Johnson, March 15: Leftists who want to memory hole last summer’s political violence immediately started lecturing me that the 2020 protests were mostly peaceful. Apparently they’ve forgotten that, according to the Armed Conflict Location & Event Data Project, 570 leftist protests became riots last year. Twenty-five people lost their lives and 700 law enforcement officers were injured.
The Armed Conflict Location & Event Data Project did not say that “570 leftist protests became riots last year” and did not find that 25 people were killed during those demonstrations.
What the ACLED Report Said
The report found that there were more than 10,100 political demonstrations in the U.S. from May 24 to Aug. 22 and less than 570, or about 5%, resulted in violence. That included all political demonstrations, including those against COVID-19 restrictions and counter demonstrations to the protests against racial injustice.
The report said that during that time — actually from May 26 to Aug. 22 — there were “over 7,750 demonstrations linked to the BLM movement across more than 2,440 locations in all 50 states and Washington, DC.”
“More than 93% — approximately 7,208 events — involved no violent or destructive activity, and under 7% — approximately 543 events — did involve violent or destructive activity,” Jones, one of the authors, told us.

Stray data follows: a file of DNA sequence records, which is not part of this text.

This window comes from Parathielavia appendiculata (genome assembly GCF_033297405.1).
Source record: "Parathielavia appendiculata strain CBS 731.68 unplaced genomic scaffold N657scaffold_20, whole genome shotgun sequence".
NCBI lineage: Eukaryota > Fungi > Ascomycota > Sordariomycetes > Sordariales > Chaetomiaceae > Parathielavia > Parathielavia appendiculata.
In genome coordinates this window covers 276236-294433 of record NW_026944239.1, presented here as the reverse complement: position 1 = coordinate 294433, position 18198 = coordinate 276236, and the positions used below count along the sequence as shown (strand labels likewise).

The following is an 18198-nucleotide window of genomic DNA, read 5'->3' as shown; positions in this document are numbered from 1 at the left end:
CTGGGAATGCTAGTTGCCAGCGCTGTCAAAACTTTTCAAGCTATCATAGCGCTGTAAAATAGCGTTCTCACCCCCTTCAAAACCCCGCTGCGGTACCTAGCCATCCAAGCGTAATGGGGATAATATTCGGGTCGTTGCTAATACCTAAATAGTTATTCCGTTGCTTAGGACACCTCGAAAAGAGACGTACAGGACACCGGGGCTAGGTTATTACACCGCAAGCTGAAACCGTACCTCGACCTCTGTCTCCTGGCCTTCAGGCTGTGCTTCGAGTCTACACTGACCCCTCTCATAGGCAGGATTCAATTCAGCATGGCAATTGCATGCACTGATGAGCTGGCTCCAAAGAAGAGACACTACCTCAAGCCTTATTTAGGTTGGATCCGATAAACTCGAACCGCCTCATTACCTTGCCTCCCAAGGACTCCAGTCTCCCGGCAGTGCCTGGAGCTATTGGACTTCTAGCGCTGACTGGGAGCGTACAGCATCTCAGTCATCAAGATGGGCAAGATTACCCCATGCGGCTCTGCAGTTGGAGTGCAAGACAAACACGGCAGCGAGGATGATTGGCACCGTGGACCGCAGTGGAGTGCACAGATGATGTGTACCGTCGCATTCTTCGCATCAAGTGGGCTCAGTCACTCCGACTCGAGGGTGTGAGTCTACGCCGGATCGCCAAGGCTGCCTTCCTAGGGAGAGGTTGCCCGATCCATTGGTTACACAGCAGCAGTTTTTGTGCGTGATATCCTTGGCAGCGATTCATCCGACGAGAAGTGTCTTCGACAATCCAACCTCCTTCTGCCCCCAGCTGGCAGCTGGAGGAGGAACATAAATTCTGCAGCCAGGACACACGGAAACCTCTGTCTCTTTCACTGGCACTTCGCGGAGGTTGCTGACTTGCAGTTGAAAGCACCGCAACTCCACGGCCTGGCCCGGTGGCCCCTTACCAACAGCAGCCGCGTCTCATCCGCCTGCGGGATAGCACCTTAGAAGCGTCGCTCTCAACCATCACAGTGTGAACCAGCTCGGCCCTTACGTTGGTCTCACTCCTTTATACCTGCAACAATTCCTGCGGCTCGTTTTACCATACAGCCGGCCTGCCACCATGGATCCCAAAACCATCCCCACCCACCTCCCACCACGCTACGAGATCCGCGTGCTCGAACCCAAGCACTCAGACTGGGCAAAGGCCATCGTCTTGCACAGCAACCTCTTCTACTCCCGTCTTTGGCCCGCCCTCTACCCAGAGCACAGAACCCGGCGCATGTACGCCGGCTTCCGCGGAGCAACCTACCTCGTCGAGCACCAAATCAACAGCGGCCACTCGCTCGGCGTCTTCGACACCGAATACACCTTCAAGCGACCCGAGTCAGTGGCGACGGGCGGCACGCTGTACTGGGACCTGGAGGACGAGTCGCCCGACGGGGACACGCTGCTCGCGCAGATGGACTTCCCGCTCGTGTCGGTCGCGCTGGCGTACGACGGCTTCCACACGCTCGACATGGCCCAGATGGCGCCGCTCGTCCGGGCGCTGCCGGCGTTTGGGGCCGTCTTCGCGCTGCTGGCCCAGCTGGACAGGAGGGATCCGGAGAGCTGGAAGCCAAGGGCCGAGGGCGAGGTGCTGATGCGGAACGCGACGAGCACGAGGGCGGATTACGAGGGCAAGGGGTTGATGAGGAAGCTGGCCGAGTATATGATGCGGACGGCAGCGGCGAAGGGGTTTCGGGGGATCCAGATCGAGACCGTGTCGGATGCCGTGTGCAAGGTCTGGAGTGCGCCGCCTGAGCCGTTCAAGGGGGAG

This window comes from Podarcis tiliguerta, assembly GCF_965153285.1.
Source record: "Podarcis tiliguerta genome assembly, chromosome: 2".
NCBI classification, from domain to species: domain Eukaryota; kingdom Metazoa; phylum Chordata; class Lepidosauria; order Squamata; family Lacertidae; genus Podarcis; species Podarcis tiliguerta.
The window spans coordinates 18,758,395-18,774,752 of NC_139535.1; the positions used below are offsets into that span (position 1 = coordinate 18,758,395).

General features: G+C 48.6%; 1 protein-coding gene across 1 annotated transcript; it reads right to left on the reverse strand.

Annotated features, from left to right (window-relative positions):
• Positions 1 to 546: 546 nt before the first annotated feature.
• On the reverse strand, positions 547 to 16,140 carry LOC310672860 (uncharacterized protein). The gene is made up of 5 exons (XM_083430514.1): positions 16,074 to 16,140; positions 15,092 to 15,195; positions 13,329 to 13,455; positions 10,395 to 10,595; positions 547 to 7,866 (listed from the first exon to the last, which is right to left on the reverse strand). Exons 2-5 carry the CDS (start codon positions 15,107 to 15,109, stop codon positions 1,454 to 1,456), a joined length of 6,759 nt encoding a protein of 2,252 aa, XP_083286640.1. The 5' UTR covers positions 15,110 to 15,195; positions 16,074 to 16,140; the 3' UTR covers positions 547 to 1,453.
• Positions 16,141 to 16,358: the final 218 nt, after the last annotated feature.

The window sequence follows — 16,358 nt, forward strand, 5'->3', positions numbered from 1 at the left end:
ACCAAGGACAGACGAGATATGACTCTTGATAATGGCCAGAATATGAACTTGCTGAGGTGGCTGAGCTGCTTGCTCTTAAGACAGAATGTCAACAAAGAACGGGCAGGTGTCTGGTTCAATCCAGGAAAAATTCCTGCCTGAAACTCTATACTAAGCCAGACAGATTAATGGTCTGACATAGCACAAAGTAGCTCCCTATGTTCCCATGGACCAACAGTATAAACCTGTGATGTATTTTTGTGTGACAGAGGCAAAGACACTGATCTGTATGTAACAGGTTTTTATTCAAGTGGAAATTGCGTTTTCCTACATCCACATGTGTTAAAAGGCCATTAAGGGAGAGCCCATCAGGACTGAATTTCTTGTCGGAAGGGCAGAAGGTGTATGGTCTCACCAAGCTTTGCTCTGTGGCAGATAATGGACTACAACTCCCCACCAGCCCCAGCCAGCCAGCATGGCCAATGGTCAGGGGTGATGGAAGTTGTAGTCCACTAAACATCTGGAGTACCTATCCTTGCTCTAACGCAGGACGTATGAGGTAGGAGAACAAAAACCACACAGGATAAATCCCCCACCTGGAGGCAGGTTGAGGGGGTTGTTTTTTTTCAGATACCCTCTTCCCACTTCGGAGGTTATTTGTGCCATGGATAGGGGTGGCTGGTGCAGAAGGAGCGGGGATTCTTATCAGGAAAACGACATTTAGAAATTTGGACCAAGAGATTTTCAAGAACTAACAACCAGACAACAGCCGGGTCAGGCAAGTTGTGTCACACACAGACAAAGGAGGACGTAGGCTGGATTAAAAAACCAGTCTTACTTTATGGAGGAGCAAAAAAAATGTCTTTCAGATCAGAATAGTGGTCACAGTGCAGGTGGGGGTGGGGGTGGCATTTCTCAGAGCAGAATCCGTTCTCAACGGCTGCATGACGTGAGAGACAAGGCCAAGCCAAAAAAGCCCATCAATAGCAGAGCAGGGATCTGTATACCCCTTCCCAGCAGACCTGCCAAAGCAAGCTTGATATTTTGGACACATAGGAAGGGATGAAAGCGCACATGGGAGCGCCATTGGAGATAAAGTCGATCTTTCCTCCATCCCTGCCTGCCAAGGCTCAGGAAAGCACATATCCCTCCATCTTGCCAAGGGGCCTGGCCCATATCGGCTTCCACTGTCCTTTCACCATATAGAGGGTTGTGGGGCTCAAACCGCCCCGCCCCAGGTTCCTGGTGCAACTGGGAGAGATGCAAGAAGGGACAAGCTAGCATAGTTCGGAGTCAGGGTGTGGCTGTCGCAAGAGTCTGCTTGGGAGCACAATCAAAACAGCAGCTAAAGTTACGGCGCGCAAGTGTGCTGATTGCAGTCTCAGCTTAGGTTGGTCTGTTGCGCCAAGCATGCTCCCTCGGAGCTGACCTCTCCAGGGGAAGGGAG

But, he added, “it would be inaccurate to say that those 543 events were riots caused by BLM or by ‘leftists,’ as the senator suggests.”
“These events include cases where violence was instigated by actors other than the demonstrators. ACLED data indicate that BLM-linked demonstrations faced much higher levels of police intervention and force than other types of demonstrations, for example, and in many of these cases police took a heavy-handed approach to break up the protests, prompting clashes with demonstrators and escalating the events into violence,” Jones said. “Additionally, in some cases, violent or destructive behavior may have broken out as a result of aggressive intervention by counter-demonstrators or non-state actors like militia groups, and BLM-linked demonstrations were also targeted in dozens of car-ramming attacks throughout the year. It would be misleading to frame all of these events as ‘BLM riots.'”
Ben Voelkel, a spokesman for the senator, told us in an email that the senator’s op-ed “doesn’t ascribe causation, but instead a result.” The senator’s op-ed was “worded exactly this way: ‘became riots last year,’” Voelkel said.
Jones also said that Johnson’s reference to 25 people who died during the demonstrations is inaccurate. The figure doesn’t come from the report, but rather an article by the Guardian. The article, based on ACLED data, reported that “at least 11 Americans” were killed “while participating in political demonstrations” and another 14 died “in other incidents linked to political unrest.”
Of the 11 killed during political demonstrations, nine were “demonstrators taking part in Black Lives Matter protests” and “two were conservatives killed after pro-Trump ‘patriot rallies,'” the Guardian reported.
“So it is incorrect to suggest that all of these 25 people were killed by BLM or ‘leftist’ demonstrators, or that all of the deaths were at BLM or ‘leftist’ demonstrations,” Jones said.
Update, May 24: The Washington Post reported on April 19 that District of Columbia Chief Medical Examiner Francisco J. Diaz found that Capitol Police Officer Brian Sicknick suffered two strokes nearly eight hours after being sprayed with a chemical irritant during the riot. Diaz told the Post that Sicknick died of natural causes, but “all that transpired played a role in his condition.”